Smart Gardener is the first technology-enabled platform that is designed to help people plan, grow and harvest their own organic food. It keeps gardening simple and makes recommendations regarding the right plant, where to plant, number of plants and also includes planting, mulching, feeding, thinning, watering etc., Their online service leverages custom technology to deliver a whole personalized experience that makes it convenient and satisfying for people to plan, manage and track their homegrown food, all from one place and then easily share or trade the harvest with the locals. This garden planner works fine for all climate types and regions, throughout the year.
Smart Gardener, part of Smart Living Studios, Inc was co-founded by Kristee Rosendahl and Carl Alguire in 2012. The company has been funded by private individuals who are concerned about the future of the food system. “They learned about us through word of mouth, presentations or press about what we were doing and then reached out to us,” says Rosendahl. The company wants their technology to be used by people with balcony apartment, families in the city and the suburbs, community gardens and even CSAs and small farms. Apart from the gardeners, the company provides a business version called Smart Gardener Backyard that provides landscapers to design, build and maintain 10 to 60 gardens a week for clients that want the benefits of a backyard garden along with the service that helps them do it. The company continues to study new geo-location and predictive technologies to help recommend plants for indivudual user’s microclimate. Though the current focus is on the users within USA, they have users from 21 countries.
The startup Farmeron is a Web data service that farmers can use to aggregate the troves of information produced about their animals diets, health, reproduction, milk production and medicine or drug dosage. Though the farmers had lots of data in hand, they had very little knowledge to analyze it. this technology works to connect the data coming from farm machinery directly to the Web. It focuses on making the analysis and the dashboard as fast and appealing to use like consumer sites such as Mint. Since the data is collected from varied farms, Farmeron can make broad conclusion about what works and provide recommendations on how to improve production.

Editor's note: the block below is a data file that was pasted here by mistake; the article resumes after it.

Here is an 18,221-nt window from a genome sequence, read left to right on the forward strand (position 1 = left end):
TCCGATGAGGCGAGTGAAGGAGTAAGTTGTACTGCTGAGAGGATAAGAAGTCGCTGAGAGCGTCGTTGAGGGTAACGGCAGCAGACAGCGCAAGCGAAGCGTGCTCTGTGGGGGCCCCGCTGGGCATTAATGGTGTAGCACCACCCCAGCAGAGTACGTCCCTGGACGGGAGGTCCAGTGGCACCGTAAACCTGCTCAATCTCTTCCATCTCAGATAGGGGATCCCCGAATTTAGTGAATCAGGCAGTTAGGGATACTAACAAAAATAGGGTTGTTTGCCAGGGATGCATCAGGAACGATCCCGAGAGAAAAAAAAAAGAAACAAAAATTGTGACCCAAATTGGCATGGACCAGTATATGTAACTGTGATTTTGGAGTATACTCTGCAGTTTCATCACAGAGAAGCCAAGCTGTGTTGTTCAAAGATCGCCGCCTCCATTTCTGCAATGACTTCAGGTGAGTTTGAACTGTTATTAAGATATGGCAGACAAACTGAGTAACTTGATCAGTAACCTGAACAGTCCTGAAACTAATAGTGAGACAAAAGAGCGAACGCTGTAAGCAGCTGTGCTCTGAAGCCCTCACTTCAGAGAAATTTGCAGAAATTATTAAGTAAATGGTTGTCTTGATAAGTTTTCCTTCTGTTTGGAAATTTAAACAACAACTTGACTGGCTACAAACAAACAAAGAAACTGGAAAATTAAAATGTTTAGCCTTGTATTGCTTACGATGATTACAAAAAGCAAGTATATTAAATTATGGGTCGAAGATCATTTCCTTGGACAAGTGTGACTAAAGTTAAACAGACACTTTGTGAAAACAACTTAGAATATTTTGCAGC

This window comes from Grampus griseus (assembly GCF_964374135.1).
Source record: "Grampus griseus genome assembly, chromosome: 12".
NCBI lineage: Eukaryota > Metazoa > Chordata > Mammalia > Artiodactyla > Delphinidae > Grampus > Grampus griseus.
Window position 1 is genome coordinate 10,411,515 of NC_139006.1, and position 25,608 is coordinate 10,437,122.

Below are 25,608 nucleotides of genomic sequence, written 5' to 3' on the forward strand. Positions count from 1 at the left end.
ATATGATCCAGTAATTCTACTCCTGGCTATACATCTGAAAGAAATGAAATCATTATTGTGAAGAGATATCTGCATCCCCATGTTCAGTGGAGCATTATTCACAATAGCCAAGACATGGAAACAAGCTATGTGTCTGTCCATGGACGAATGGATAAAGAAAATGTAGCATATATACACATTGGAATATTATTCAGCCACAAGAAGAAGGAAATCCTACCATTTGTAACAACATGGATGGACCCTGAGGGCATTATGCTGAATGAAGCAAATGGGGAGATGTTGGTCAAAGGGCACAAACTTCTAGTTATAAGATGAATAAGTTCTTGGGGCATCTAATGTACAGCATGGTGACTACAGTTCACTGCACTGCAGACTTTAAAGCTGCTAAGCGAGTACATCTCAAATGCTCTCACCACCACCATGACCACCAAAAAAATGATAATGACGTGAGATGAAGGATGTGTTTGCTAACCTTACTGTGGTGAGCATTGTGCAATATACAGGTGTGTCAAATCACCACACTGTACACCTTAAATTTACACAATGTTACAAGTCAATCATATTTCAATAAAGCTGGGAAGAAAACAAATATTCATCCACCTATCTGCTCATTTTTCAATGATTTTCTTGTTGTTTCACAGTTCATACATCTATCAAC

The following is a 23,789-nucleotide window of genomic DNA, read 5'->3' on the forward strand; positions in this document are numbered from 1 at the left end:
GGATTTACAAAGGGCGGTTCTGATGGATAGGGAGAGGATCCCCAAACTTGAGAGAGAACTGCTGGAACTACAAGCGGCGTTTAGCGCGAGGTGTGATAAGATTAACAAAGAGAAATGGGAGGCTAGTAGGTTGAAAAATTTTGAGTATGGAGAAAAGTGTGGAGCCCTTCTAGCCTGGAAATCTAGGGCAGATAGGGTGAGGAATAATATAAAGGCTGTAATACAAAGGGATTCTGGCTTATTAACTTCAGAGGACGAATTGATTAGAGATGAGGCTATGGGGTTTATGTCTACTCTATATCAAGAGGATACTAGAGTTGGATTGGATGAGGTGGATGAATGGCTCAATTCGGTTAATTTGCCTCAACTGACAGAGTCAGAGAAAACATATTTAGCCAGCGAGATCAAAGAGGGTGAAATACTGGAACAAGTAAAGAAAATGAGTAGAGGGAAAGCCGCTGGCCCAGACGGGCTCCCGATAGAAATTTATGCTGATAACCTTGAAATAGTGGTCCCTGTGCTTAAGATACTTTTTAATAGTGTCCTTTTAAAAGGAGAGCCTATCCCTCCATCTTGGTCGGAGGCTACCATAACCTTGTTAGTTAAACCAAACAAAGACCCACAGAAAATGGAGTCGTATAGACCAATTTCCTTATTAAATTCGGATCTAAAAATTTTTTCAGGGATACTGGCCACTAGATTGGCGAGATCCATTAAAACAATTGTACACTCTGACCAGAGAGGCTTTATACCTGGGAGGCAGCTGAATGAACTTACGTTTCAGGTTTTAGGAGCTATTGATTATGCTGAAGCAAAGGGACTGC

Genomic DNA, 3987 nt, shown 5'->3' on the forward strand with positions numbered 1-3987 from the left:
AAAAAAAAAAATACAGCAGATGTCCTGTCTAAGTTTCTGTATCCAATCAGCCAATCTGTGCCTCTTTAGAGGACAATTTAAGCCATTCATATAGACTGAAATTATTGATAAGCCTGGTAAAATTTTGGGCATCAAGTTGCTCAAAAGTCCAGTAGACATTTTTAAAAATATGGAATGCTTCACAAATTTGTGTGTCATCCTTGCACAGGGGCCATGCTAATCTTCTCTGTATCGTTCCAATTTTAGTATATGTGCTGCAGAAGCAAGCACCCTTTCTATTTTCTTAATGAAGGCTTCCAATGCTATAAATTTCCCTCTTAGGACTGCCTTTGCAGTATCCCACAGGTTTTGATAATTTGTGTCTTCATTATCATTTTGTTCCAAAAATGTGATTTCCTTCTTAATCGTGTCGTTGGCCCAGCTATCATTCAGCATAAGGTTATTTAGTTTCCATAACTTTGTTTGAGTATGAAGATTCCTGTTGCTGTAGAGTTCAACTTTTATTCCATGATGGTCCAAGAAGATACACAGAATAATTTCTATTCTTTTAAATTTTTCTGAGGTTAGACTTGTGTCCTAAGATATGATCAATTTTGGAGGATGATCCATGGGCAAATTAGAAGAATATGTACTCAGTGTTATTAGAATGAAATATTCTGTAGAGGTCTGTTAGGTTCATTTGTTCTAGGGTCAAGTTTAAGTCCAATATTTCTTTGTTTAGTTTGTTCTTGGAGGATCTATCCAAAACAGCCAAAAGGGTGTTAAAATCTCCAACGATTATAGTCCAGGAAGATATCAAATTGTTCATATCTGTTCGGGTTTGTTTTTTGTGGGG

Founded in 2010 by Matija Kopic, Farmeron.com is a startup billing itself as one of the world’s first agricultural SaaS companies. It first raised $15,000 in 2010 and then got Seedcamp Week prize of Euro 25,000 in 2011, followed by an undisclosed investment by Dave McClure’s 500 Startups. in 2012, it closed a $1.4 million seed round co-led by Lee Hower of NextView Ventures and Jeff Clavier of SoftTech VC. Other important angel investors include Evan Nisselson of LDV Capital, Niko Hrdy, Taavet Hinrikus. The funds raised will be invested to hire key management team members and to staff sales and support teams both in US and Europe. The company old investors Reshma Sohoni of Seedccamp, Dave McClure of 500startups and Robin Klein of TAG also took part in the $4.1 seed round. Currently, Farmeron focuses only on dairy and beef cow company, charging farmers with up to 75 cows about 25 cents per head monthly. For those farmers with around 600 cows pay about 45 cents each month. Farmers with more cows have customized packages. The company is planning to expand into crop management and analyzing chicken and pigs soon.
The startup Freight Farms modifies shipping containers to grow hydroponic plants and vegetables anywhere, throughout the year. It is a new way for small-scale farmers to grow crops year-round in a computer-controlled environment even in the middle of the city. The containers provide hydroponic technology that uses a mineral-based solution to grow crops rather than soil. This means the quality of the produce is not affected by existing weather conditions and that the conditions can be specifically tailored. Such systems absorb 90% less water than traditional growing methods. The firm offers LED lighting in their containers that is comparatively favorable to other lighting methods. On the whole, the Freight Farms says every container taken around 30,000 kWh of electricity annually to run.
Started by Brad McNamara and Jonathan Friedman in 2011, the containers have designated spaces exclusive for plants of different growth stages, including a seedling and germination area for 2,500 plants, 256 vertical towers for the growth of over 4500 mature plants. The company raised $30,000 with a Kickstarter campaign for the launch of the company. Then the company has financed its growth through customer payments. Last year, the company raised $3.7 million on Series B round funding. It sells the containers at $76,000 and also offer financing options. Currently, it has rolled out upgraded and update model of its shipping containers. Recently, Frieght Farm has been nominated for the Hottest Startup – Seed (Tech) at 3rd Annual NEVY Awards on May 13th, 2015.
7.Home Aquaponics Kit
The Home Aquaponics Kits consists everything a person needs to start a self-contained herb garden with aquaponics as mode of propagation, barring the water and the fish. The set up is actually a table-top fish tank with a herb garden located on the top and recipients of the kit get the tank and garden unit, five pots filled with pebbles, a mix of organic seeds, fish food, water conditioners and an air pump to pump water from the tank to the garden. The system mechanism is quite simple. You feed the fish, fish excretes the food, the water containing the waste is pumped up to the plants, the plants take in the nutrients from the effluent and water is sent back into the tank. Through this process, the tank is kept clean, the plants are kept fed and the process of waste being up cycled into edible food is revealed.